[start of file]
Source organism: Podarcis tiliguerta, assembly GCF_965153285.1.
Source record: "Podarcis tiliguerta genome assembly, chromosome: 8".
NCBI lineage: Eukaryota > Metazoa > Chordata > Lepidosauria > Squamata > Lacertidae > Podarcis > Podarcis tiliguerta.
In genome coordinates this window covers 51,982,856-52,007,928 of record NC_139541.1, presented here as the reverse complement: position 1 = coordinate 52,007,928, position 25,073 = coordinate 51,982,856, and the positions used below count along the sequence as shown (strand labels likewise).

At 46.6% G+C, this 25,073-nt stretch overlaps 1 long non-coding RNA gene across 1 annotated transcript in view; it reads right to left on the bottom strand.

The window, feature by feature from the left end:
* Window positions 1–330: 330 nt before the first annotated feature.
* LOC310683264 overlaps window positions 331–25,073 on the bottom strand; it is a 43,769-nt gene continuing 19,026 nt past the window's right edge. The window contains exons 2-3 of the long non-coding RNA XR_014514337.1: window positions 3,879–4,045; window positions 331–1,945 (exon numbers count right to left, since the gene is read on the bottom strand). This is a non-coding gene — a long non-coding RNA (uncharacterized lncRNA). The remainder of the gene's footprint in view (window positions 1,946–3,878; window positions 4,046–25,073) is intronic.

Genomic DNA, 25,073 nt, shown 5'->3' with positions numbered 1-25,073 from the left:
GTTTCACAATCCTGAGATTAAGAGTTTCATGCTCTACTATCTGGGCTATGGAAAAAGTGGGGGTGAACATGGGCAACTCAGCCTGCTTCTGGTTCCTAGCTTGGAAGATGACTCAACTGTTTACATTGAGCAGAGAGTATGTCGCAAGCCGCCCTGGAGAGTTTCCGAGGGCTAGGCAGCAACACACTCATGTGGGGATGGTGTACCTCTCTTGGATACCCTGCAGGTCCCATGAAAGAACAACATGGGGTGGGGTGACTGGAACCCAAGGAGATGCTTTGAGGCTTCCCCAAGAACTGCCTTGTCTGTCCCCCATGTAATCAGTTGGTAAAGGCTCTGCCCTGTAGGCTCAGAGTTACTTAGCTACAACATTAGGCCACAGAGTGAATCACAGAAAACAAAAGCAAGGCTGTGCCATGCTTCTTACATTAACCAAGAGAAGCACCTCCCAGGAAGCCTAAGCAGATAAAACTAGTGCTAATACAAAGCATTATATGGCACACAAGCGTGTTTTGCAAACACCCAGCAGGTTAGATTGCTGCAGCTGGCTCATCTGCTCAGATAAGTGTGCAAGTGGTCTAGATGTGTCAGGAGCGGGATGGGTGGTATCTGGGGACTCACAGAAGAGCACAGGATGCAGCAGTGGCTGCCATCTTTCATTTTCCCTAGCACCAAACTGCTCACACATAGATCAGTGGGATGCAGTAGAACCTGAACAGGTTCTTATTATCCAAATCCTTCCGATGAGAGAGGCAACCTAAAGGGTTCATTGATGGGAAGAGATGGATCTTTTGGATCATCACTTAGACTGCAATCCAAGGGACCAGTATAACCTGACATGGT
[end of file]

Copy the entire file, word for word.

Source organism: Podarcis tiliguerta, assembly GCF_965153285.1.
Source record: "Podarcis tiliguerta genome assembly, chromosome: 8".
NCBI lineage: Eukaryota > Metazoa > Chordata > Lepidosauria > Squamata > Lacertidae > Podarcis > Podarcis tiliguerta.
In genome coordinates this window covers 51,982,856-52,007,928 of record NC_139541.1, presented here as the reverse complement: position 1 = coordinate 52,007,928, position 25,073 = coordinate 51,982,856, and the positions used below count along the sequence as shown (strand labels likewise).

At 46.6% G+C, this 25,073-nt stretch overlaps 1 long non-coding RNA gene across 1 annotated transcript in view; it reads right to left on the bottom strand.

The window, feature by feature from the left end:
* Window positions 1–330: 330 nt before the first annotated feature.
* LOC310683264 overlaps window positions 331–25,073 on the bottom strand; it is a 43,769-nt gene continuing 19,026 nt past the window's right edge. The window contains exons 2-3 of the long non-coding RNA XR_014514337.1: window positions 3,879–4,045; window positions 331–1,945 (exon numbers count right to left, since the gene is read on the bottom strand). This is a non-coding gene — a long non-coding RNA (uncharacterized lncRNA). The remainder of the gene's footprint in view (window positions 1,946–3,878; window positions 4,046–25,073) is intronic.

Genomic DNA, 25,073 nt, shown 5'->3' with positions numbered 1-25,073 from the left:
GTTTCACAATCCTGAGATTAAGAGTTTCATGCTCTACTATCTGGGCTATGGAAAAAGTGGGGGTGAACATGGGCAACTCAGCCTGCTTCTGGTTCCTAGCTTGGAAGATGACTCAACTGTTTACATTGAGCAGAGAGTATGTCGCAAGCCGCCCTGGAGAGTTTCCGAGGGCTAGGCAGCAACACACTCATGTGGGGATGGTGTACCTCTCTTGGATACCCTGCAGGTCCCATGAAAGAACAACATGGGGTGGGGTGACTGGAACCCAAGGAGATGCTTTGAGGCTTCCCCAAGAACTGCCTTGTCTGTCCCCCATGTAATCAGTTGGTAAAGGCTCTGCCCTGTAGGCTCAGAGTTACTTAGCTACAACATTAGGCCACAGAGTGAATCACAGAAAACAAAAGCAAGGCTGTGCCATGCTTCTTACATTAACCAAGAGAAGCACCTCCCAGGAAGCCTAAGCAGATAAAACTAGTGCTAATACAAAGCATTATATGGCACACAAGCGTGTTTTGCAAACACCCAGCAGGTTAGATTGCTGCAGCTGGCTCATCTGCTCAGATAAGTGTGCAAGTGGTCTAGATGTGTCAGGAGCGGGATGGGTGGTATCTGGGGACTCACAGAAGAGCACAGGATGCAGCAGTGGCTGCCATCTTTCATTTTCCCTAGCACCAAACTGCTCACACATAGATCAGTGGGATGCAGTAGAACCTGAACAGGTTCTTATTATCCAAATCCTTCCGATGAGAGAGGCAACCTAAAGGGTTCATTGATGGGAAGAGATGGATCTTTTGGATCATCACTTAGACTGCAATCCAAGGGACCAGTATAACCTGACATGGT